I am a senior citizen and know the need for senior housing. However, there are many other vacant lots and houses that could serve this purpose. Surely a business park (with a YMCA included) could be built behind the existing facade.


This stadium was built as a memorial to World War II veterans. Were it not for them, we would not have the freedoms we now take for granted.

Razing this memorial, instead of turning the old stadium into a viable, attractive revenue-producing location is tantamount to sacrilege. It would make a mockery of the words on the faM-gade: "Time will not dim the glory of their deeds."

Irene Hrdina Vincent


Thank God we finally have a president we can trust

The Clinton controversies never seem to end. The last eight years have exhaustingly been about the Clintons.


How refreshing that the focus of our new administration is on the welfare of this great country. We have waited eight long years to experience such optimism.

Thank God for President Bush, a man with integrity whom we can trust and be proud of.

Mike Bagley

Stephanie Bagley


Public schools use old textbooks, too


The Sun's recent article about public funding of textbooks for private schools opened old wounds of mine -- and probably those of many other public school parents and teachers ("Funding for books enter next chapter," Feb. 11).

The private school in the article has social studies books from 1993. With state funds, it will have new social studies textbooks by the fall.

My daughter is in a Baltimore County public middle school. Her class' social studies textbook is from 1987. It has a large section about the Soviet Union.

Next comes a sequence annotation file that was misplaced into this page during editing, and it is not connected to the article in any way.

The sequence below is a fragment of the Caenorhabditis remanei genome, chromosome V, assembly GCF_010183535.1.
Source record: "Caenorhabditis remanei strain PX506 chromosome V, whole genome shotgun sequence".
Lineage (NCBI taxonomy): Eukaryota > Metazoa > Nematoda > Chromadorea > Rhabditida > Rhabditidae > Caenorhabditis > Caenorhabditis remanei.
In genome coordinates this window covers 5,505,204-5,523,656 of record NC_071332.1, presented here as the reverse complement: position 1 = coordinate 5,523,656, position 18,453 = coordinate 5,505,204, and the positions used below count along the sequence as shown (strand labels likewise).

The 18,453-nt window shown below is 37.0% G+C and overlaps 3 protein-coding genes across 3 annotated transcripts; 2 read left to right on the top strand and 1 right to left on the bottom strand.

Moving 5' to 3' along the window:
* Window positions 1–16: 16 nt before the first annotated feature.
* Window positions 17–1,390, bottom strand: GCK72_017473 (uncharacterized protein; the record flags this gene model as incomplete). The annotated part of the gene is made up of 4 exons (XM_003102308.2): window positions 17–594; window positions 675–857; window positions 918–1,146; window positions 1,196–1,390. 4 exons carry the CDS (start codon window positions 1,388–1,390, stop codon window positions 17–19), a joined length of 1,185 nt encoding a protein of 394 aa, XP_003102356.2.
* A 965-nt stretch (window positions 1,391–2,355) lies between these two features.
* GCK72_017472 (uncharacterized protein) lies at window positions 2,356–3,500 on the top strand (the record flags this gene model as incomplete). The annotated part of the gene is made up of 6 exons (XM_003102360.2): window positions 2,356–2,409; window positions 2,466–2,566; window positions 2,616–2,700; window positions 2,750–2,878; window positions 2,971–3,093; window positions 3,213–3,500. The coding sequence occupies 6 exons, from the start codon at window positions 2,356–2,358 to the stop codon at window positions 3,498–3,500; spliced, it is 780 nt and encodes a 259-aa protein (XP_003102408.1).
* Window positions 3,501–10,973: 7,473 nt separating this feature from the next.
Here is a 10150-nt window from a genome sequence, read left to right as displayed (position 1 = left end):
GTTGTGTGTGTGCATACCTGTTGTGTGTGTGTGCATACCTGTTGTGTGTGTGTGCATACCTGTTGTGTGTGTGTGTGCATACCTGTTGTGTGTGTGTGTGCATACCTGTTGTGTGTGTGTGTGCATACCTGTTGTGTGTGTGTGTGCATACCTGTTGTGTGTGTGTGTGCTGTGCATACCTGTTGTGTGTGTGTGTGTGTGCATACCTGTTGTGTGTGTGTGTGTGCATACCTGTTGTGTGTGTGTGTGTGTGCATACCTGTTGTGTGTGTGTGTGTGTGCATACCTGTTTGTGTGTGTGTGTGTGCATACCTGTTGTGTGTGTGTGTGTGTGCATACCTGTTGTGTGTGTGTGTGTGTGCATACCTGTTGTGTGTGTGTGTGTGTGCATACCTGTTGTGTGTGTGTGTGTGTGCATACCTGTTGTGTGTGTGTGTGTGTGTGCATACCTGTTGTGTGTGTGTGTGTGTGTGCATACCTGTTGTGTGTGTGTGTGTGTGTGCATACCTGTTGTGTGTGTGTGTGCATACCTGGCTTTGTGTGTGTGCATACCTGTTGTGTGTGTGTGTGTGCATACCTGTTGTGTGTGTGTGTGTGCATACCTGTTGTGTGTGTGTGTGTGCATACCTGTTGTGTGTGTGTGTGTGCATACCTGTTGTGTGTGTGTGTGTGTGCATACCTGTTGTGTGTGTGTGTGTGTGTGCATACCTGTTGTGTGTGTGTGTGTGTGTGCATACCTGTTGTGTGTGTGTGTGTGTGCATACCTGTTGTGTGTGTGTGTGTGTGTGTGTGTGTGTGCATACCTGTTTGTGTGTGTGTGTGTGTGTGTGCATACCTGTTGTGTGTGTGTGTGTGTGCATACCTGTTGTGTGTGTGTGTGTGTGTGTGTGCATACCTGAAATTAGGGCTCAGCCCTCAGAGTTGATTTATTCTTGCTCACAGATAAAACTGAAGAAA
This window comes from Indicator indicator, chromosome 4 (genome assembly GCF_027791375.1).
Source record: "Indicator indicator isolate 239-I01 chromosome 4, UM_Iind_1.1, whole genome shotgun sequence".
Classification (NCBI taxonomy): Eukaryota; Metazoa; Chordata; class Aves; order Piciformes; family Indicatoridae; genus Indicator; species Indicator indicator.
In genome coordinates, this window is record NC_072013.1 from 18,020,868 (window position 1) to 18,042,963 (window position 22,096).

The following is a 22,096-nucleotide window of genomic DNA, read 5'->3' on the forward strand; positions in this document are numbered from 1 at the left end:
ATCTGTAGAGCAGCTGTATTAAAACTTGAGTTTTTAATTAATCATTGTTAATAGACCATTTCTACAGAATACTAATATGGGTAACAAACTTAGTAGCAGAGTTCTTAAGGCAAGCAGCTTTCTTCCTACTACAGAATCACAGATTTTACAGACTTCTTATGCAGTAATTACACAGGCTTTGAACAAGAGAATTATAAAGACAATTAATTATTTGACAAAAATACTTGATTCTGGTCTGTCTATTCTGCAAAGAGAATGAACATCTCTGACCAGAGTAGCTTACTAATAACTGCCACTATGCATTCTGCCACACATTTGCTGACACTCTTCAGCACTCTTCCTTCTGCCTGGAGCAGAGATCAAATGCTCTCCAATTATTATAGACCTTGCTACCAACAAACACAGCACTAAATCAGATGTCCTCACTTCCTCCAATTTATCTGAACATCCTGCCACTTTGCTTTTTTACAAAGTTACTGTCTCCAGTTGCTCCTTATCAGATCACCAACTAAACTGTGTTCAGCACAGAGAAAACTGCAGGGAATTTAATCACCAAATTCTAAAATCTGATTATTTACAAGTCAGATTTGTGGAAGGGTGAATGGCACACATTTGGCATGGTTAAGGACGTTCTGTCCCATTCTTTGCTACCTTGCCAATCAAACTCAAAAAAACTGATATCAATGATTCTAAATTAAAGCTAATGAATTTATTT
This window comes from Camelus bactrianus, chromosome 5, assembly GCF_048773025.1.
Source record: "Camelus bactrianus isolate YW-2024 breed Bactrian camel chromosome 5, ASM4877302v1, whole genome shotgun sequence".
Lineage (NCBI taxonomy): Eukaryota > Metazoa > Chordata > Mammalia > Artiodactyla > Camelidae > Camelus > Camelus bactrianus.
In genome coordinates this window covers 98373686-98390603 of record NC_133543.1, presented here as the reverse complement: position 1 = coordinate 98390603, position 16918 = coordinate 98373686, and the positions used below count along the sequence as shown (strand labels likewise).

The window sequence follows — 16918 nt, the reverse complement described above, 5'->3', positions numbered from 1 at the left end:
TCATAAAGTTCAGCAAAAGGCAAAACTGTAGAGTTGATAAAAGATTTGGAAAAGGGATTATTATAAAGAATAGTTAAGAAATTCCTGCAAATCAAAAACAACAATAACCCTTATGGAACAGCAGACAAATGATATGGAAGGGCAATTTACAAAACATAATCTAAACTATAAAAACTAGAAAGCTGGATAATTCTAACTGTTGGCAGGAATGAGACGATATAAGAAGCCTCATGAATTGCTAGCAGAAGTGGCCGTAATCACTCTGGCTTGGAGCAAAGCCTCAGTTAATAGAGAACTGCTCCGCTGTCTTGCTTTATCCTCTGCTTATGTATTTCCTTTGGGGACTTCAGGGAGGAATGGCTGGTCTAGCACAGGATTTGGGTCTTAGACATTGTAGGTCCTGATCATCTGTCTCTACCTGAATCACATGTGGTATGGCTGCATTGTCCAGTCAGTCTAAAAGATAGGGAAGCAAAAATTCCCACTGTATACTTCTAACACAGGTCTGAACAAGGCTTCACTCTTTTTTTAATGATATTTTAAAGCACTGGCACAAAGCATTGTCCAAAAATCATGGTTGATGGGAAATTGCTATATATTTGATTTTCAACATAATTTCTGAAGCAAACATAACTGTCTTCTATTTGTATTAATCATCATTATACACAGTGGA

Throughout my daughter's public school education, only one textbook a year has been assigned her -- spelling in elementary school, math in middle school.

Parents had to purchase her middle school grammar book. Textbooks for other subjects are kept in the classroom because there aren't enough for each child.

This lack of textbooks leads to lack of homework, because the teacher cannot say, "Read chapter six and answer questions one to five."


It also leads to incomplete preparation for tests because the teachers, with their limited budgets, can only Xerox a few pages of the study guides.

I am relieved that my daughter missed by one year the requirement to pass a battery of tests for high school graduation. Even with her above-average intelligence, I fear that she will not gain enough knowledge of facts to pass such tests.

I hope she can survive by her wits in college and at work, because she is slipping further and further behind her peers in private schools.

Mary C. Corddry


The poignancy of the fact that the students at Father Charles A. Hall Elementary School are having to use social studies books from 1993 is lost on us.


Our son, who attends Roland Park Middle School, uses a textbook from 1990.

After paying $10,000 a year in state income tax, $6,500 a year in city property taxes and God knows how much in state sales and gasoline taxes, we are not thrilled at the prospect of any of our tax money going to subsidize what is probably the wealthiest organized religion on earth.

Gov. Parris N. Glendening is running out of legitimate ways to spend our taxes. Maybe it's time to give some back.

Nina Harkness

Gary Harkness